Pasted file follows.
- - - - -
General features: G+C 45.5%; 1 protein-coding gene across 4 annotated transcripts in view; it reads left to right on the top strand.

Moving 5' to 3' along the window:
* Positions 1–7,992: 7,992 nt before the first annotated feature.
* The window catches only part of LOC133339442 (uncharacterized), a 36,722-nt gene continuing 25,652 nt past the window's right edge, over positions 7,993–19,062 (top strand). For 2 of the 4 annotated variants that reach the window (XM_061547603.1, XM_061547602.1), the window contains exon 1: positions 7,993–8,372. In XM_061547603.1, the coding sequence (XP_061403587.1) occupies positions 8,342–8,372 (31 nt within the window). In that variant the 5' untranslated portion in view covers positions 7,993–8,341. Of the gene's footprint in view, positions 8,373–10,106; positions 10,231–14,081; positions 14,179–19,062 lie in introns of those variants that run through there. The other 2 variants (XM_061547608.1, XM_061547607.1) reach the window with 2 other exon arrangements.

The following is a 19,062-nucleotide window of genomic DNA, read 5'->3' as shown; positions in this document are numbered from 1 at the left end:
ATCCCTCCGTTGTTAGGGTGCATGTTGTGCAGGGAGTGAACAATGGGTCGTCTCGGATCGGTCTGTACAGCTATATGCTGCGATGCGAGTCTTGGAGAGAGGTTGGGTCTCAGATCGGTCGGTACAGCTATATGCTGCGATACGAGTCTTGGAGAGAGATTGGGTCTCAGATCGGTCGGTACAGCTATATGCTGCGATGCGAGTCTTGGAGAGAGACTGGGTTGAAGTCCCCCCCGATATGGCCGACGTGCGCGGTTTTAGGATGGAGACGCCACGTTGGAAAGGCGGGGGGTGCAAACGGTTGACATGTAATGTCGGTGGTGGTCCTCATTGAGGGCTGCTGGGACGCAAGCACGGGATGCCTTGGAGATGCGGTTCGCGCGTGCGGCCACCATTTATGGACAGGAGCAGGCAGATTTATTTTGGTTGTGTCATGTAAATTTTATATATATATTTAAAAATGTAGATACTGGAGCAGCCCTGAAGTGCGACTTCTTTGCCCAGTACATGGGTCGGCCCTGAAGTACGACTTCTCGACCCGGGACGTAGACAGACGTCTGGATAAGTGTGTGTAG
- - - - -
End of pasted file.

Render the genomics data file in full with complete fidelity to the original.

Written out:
General features: G+C 45.5%; 1 protein-coding gene across 4 annotated transcripts in view; it reads left to right on the top strand.

Moving 5' to 3' along the window:
* Positions 1–7,992: 7,992 nt before the first annotated feature.
* The window catches only part of LOC133339442 (uncharacterized), a 36,722-nt gene continuing 25,652 nt past the window's right edge, over positions 7,993–19,062 (top strand). For 2 of the 4 annotated variants that reach the window (XM_061547603.1, XM_061547602.1), the window contains exon 1: positions 7,993–8,372. In XM_061547603.1, the coding sequence (XP_061403587.1) occupies positions 8,342–8,372 (31 nt within the window). In that variant the 5' untranslated portion in view covers positions 7,993–8,341. Of the gene's footprint in view, positions 8,373–10,106; positions 10,231–14,081; positions 14,179–19,062 lie in introns of those variants that run through there. The other 2 variants (XM_061547608.1, XM_061547607.1) reach the window with 2 other exon arrangements.

The following is a 19,062-nucleotide window of genomic DNA, read 5'->3' as shown; positions in this document are numbered from 1 at the left end:
ATCCCTCCGTTGTTAGGGTGCATGTTGTGCAGGGAGTGAACAATGGGTCGTCTCGGATCGGTCTGTACAGCTATATGCTGCGATGCGAGTCTTGGAGAGAGGTTGGGTCTCAGATCGGTCGGTACAGCTATATGCTGCGATACGAGTCTTGGAGAGAGATTGGGTCTCAGATCGGTCGGTACAGCTATATGCTGCGATGCGAGTCTTGGAGAGAGACTGGGTTGAAGTCCCCCCCGATATGGCCGACGTGCGCGGTTTTAGGATGGAGACGCCACGTTGGAAAGGCGGGGGGTGCAAACGGTTGACATGTAATGTCGGTGGTGGTCCTCATTGAGGGCTGCTGGGACGCAAGCACGGGATGCCTTGGAGATGCGGTTCGCGCGTGCGGCCACCATTTATGGACAGGAGCAGGCAGATTTATTTTGGTTGTGTCATGTAAATTTTATATATATATTTAAAAATGTAGATACTGGAGCAGCCCTGAAGTGCGACTTCTTTGCCCAGTACATGGGTCGGCCCTGAAGTACGACTTCTCGACCCGGGACGTAGACAGACGTCTGGATAAGTGTGTGTAG